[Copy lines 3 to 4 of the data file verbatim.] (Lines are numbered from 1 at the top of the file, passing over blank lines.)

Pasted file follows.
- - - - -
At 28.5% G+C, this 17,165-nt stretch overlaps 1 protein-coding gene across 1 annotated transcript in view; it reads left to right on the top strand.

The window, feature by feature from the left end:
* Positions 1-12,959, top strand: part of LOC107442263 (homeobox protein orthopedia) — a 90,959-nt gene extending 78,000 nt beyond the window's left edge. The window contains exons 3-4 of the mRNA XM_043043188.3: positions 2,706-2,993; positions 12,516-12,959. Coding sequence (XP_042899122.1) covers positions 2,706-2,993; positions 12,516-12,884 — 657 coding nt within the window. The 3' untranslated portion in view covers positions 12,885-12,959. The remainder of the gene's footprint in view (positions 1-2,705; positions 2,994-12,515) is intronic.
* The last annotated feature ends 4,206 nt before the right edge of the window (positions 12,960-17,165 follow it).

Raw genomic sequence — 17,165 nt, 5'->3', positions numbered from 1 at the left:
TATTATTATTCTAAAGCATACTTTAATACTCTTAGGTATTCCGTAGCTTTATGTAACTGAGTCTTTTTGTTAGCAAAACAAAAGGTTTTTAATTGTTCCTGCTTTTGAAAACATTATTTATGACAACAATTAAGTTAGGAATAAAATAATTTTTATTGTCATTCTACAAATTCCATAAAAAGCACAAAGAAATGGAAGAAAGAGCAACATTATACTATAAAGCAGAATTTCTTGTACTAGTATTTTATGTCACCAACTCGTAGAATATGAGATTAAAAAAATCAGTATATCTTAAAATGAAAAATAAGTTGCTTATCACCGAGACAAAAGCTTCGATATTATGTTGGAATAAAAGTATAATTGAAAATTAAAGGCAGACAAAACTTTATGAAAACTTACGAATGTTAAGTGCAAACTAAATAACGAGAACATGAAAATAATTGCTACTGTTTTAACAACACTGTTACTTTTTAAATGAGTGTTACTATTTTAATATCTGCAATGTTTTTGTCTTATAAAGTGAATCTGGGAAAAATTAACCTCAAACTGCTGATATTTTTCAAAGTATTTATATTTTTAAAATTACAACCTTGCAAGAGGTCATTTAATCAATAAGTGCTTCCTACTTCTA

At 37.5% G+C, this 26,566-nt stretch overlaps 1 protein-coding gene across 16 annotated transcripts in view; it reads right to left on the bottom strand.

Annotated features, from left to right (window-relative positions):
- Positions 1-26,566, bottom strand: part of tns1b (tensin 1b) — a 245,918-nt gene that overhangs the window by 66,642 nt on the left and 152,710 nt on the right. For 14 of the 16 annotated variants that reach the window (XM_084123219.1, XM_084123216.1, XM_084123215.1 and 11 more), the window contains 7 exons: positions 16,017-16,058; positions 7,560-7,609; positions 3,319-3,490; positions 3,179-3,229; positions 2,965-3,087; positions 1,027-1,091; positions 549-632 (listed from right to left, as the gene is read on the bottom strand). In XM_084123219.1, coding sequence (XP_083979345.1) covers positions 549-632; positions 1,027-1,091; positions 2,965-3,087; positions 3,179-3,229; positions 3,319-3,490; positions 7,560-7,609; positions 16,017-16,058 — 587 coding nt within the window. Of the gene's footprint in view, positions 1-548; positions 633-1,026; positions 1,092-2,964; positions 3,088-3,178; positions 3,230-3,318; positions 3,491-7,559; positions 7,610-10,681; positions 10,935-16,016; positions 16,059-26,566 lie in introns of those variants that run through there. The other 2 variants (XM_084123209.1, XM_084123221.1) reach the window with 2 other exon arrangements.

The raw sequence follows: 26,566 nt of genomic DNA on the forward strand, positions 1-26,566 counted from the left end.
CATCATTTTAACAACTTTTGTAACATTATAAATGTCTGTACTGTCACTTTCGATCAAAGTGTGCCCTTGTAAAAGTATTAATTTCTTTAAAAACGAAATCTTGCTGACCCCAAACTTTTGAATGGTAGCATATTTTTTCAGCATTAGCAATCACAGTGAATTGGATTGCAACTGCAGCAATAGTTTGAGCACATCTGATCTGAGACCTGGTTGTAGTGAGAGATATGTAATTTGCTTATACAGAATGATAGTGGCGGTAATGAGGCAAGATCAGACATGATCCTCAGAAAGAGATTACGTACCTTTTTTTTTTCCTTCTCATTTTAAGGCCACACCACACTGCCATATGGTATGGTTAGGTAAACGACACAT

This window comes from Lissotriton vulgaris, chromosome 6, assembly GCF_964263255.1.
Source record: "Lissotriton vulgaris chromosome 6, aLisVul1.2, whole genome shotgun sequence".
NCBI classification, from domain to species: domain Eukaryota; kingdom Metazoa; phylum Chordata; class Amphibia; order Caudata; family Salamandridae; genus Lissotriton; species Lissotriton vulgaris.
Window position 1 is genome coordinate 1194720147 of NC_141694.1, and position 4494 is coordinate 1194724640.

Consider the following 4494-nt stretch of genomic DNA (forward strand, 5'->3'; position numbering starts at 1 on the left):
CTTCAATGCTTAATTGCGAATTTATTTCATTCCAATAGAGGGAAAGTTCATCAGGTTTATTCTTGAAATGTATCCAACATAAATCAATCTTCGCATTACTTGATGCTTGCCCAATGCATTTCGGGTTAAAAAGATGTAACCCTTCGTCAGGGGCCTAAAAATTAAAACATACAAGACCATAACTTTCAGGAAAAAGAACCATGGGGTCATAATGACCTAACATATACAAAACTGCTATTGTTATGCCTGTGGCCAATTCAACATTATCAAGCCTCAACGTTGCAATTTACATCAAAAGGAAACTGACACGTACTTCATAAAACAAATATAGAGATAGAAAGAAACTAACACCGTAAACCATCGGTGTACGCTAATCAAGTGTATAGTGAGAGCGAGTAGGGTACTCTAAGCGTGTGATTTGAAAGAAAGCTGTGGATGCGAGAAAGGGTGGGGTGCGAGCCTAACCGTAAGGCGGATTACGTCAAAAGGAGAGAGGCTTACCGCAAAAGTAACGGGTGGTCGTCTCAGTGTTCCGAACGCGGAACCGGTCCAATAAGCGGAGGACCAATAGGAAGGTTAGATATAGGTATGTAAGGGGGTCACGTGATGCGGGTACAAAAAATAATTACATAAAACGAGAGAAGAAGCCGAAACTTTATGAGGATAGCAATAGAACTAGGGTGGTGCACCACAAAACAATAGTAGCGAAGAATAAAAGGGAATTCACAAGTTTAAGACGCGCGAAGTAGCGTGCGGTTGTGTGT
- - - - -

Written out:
* Positions 1-12,959, top strand: part of LOC107442263 (homeobox protein orthopedia) — a 90,959-nt gene extending 78,000 nt beyond the window's left edge. The window contains exons 3-4 of the mRNA XM_043043188.3: positions 2,706-2,993; positions 12,516-12,959. Coding sequence (XP_042899122.1) covers positions 2,706-2,993; positions 12,516-12,884 — 657 coding nt within the window. The 3' untranslated portion in view covers positions 12,885-12,959. The remainder of the gene's footprint in view (positions 1-2,705; positions 2,994-12,515) is intronic.
* The last annotated feature ends 4,206 nt before the right edge of the window (positions 12,960-17,165 follow it).